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12.03.2019 | Case Report | Ausgabe 4/2019

Anatomical Science International 4/2019

Chondroepitrochlearis and a supernumerary head of the biceps brachii

Anatomical Science International > Ausgabe 4/2019
Melissa A. Carroll, Erika M. Lebron, Taylor E. Jensen, Tyler J. Cooperman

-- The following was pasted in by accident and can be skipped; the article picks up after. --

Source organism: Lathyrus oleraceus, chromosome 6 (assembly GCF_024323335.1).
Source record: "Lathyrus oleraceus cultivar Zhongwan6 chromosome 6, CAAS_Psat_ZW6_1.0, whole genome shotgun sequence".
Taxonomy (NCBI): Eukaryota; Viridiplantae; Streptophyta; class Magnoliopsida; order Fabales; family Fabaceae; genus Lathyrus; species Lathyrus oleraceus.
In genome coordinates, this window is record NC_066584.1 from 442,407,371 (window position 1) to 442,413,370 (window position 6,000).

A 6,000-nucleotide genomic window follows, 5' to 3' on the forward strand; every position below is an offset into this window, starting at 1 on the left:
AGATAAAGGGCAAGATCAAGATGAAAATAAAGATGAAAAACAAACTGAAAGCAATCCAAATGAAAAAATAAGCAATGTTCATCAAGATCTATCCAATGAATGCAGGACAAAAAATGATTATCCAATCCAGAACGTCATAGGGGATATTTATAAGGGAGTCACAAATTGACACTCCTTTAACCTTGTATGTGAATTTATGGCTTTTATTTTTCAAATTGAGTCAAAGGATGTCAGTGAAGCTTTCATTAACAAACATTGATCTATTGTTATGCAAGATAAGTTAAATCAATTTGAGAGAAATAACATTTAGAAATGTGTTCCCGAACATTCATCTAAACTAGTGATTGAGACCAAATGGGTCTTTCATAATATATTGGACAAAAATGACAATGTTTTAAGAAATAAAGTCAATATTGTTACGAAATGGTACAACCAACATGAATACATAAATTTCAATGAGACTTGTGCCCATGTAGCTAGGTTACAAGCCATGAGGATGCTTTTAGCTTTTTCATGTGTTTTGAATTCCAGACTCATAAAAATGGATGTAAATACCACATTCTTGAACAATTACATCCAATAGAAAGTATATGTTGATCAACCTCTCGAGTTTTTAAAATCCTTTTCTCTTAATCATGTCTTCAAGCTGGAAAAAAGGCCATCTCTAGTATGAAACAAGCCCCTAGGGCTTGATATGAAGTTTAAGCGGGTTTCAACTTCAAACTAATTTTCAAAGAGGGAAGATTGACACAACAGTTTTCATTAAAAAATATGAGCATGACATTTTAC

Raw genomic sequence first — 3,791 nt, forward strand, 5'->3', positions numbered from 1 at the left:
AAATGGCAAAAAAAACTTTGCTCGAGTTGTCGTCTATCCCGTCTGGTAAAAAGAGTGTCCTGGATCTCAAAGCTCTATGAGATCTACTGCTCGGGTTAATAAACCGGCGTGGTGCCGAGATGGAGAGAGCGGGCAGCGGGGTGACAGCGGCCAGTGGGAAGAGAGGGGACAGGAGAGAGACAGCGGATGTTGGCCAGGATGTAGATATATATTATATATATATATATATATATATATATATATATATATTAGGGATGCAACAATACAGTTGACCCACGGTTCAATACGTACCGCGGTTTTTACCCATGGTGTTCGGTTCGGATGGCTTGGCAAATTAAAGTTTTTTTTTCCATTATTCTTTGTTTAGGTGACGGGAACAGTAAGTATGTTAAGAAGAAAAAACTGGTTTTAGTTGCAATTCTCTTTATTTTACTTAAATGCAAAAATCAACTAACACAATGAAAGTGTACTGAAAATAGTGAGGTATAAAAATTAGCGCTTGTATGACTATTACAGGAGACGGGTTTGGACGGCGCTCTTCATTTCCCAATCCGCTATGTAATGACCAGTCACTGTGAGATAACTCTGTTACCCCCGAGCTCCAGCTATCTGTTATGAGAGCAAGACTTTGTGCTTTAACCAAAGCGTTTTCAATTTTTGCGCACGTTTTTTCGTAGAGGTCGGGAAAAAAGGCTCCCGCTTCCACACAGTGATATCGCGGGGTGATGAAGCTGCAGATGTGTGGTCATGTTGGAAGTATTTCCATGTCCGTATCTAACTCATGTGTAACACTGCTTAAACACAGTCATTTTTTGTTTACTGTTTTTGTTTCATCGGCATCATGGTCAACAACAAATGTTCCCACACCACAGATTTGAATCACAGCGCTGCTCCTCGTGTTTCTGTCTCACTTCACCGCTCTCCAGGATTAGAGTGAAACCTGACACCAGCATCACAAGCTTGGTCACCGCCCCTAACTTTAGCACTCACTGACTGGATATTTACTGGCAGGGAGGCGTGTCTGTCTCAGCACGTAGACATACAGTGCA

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Unique variants of the pectoralis major and biceps brachii were found during a routine student dissection of a 96-year-old Caucasian female’s axilla and brachium. The donor cadaver had bilateral presentation of a muscle originating from the pectoralis major, near the lateral lip of the intertubercular groove, extending obliquely to insert on the medial intermuscular septum and medial epicondyle of the humerus. This muscle variant is currently described as a rare presentation of the chondroepitrochlearis, potentially a remnant of the panniculus carnosus in man. Often considered to be a thin, slender muscle taking origin from the true ribs, the right-side chondroepitrochlearis described in this report was notably larger—to the authors’ knowledge—than all other published cases, measuring 38.1 mm at the widest point. Meanwhile, another small muscle originating on the posterior surface of the pectoralis major tendon was present. Due to its insertion, the muscle was identified as a supernumerary portion, or a third head, of the biceps brachii. The proximal attachment of both the chondroepitrochlearis and the third head of the biceps brachii could impose functional limitations on the pectoralis major.

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